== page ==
When you think of pregnancy cravings, you might picture foods like pickles, chocolate, licorice, tacos or other random combinations. What you might not imagine is a pregnant mare being picky with her usual fare. However, just as food cravings and aversion are a common part of a women’s pregnancy journey, new research suggests similar cravings just might hit horses as well.
We often imagine that all horses have similar tastes, but junior Cierra Crowell thinks quite differently. While apples are a common horse food, she has seen some horses that will not touch anything that contains apple. Just as humans have varying opinions when it comes to food, so do horses.
“They are really no different than us,” Crowell said. “I have things I don’t want to eat, and they have flavors they don’t want to eat.”
A long time horse lover, Crowell first came to Southern Illinois University Carbondale from Lincoln, Illinois, with the goal of learning everything she could about equine science. Working under Erin Perry, assistant professor of animal science, food and nutrition, Crowell earned a REACH grant for her research.
Crowell is conducting a gestational palatability project, looking at the eating habits and preferences of five gestating mares compared to five non-gestating mares. The study will examine how the horses respond to various foods over the length of their pregnancy, with the goal of understanding more about pregnant mares’ eating patterns.
Following this study, Crowell plans to go back and examine the new foals to see if there are any changes based on what their mothers ate during pregnancy. Crowell hopes to discover if palatability could be a learned behavior, as opposed to just a natural behavior.
Testing the food preferences
All ten of the horses in the study reside on the University Farms, as part of SIU’s equine program. The hands-on portion of the research will start in the mare’s later gestation term, which will give more accurate results as the horses will start to make more overall adjustments for the pregnancy.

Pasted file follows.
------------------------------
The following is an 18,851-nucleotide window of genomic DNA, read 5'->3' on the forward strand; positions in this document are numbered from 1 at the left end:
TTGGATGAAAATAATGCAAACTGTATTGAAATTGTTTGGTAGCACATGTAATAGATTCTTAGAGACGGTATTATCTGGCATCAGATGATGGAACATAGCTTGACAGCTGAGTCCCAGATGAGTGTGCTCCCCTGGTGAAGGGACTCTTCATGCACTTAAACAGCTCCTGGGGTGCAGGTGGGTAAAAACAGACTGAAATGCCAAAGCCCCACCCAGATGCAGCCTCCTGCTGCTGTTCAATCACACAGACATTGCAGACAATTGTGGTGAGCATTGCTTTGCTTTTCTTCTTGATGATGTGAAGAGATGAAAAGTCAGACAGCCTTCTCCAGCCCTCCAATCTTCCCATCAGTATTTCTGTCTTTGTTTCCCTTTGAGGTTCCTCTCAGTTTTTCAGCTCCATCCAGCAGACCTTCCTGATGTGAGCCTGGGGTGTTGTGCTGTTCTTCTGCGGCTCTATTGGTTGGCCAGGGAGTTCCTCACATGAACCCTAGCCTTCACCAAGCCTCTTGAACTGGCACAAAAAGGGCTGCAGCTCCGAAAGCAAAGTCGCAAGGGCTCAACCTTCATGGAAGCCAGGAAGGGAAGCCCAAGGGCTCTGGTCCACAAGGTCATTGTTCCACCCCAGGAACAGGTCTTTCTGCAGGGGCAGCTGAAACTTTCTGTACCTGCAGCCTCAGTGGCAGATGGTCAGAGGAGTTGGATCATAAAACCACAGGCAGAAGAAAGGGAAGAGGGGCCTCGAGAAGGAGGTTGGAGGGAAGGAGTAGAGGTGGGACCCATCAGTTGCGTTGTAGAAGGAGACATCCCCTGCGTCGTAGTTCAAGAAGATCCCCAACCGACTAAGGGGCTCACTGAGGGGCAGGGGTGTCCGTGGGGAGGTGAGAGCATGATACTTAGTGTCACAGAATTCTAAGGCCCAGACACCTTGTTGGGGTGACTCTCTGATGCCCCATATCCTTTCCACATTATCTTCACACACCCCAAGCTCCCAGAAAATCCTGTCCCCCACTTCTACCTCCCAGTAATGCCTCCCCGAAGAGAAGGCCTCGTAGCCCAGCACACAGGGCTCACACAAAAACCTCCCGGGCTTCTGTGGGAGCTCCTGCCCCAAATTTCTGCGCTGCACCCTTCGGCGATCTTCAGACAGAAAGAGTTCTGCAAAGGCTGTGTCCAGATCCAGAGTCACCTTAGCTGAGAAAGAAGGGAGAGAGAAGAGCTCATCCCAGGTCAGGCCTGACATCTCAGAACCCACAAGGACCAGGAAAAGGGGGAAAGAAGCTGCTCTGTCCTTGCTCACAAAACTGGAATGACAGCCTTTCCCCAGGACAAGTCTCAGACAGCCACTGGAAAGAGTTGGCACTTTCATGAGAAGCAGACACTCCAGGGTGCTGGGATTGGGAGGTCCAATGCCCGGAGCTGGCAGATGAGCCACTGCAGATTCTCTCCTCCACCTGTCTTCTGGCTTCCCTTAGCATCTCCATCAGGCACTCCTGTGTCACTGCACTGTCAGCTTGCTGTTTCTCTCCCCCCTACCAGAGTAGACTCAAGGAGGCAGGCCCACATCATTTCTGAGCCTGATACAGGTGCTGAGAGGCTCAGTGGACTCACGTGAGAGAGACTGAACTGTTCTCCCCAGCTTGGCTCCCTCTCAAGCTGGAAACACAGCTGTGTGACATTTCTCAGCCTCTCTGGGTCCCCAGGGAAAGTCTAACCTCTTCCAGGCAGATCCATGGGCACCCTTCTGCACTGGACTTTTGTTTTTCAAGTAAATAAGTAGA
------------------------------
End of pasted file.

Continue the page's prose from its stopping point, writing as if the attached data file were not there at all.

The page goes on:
For the study, Crowell plans to use feeds flavored with apple and anise, a spice with flavor very similar to black licorice, to compare a sweet and savory flavor. The team will cover up the foods, and then allow the horses to smell the two options. Once the horse chooses one, they will uncover it and let them taste it. The researchers will also keep track if the horse decides to go back and try the other food.
While the mare is eating, the team will count how many times her mandible rotates to see if she is actually chewing or just trying to rush through the food. Considering various external factors, such as weather and age, the team will then develop a base understanding of the horses’ preferences.
The end goal is to assist farmers, breeders and the feed industry with the overall diet of the mares. Crowell hopes this research is a launching point into further discussion related to palatability and nutrition.
Giving horses what they want
Research related to swine and cattle palatability is a big topic, because farmers and breeders always want to see a big gain from the animals. However, since horses are companion animals, much less focus goes to their nutritional preferences.
“Palatability is a relatively new area of study,” Crowell said. “We have spent so much time studying nutritional requirements, but we haven’t put much thought into texture and flavor and how that affects the horses’ intake.”
Age and geographical location can also affect a horse’s preferences. Older horses may need softer textures, while those who lived near apple orchards may choose sweeter foods.
“I am really intrigued by the behavior of the horses and how they are so unique,” Crowell said. “But, if we can find some common controls we can determine what the majority of horses prefer, and make a food product based off of that.”
Crowell’s hope is to give the research to feed companies so they can create products specifically for gestating mares.
“Since horses are companion animals, we really want to feed them something they want to eat,” Crowell said. “We don’t want to waste our money on food they aren’t going to like.”
The goal is more than just feeding the horses what they like; it also pertains to meeting their overall health and nutrition needs.
“If we can feed them a flavor they want, they are going to get more nutrition from the supplements we are giving them,” Crowell said. “If we can increase our supplementation of vitamins and minerals in those feeds then we can feed less of it for the same intake, and overall reduce the spending.”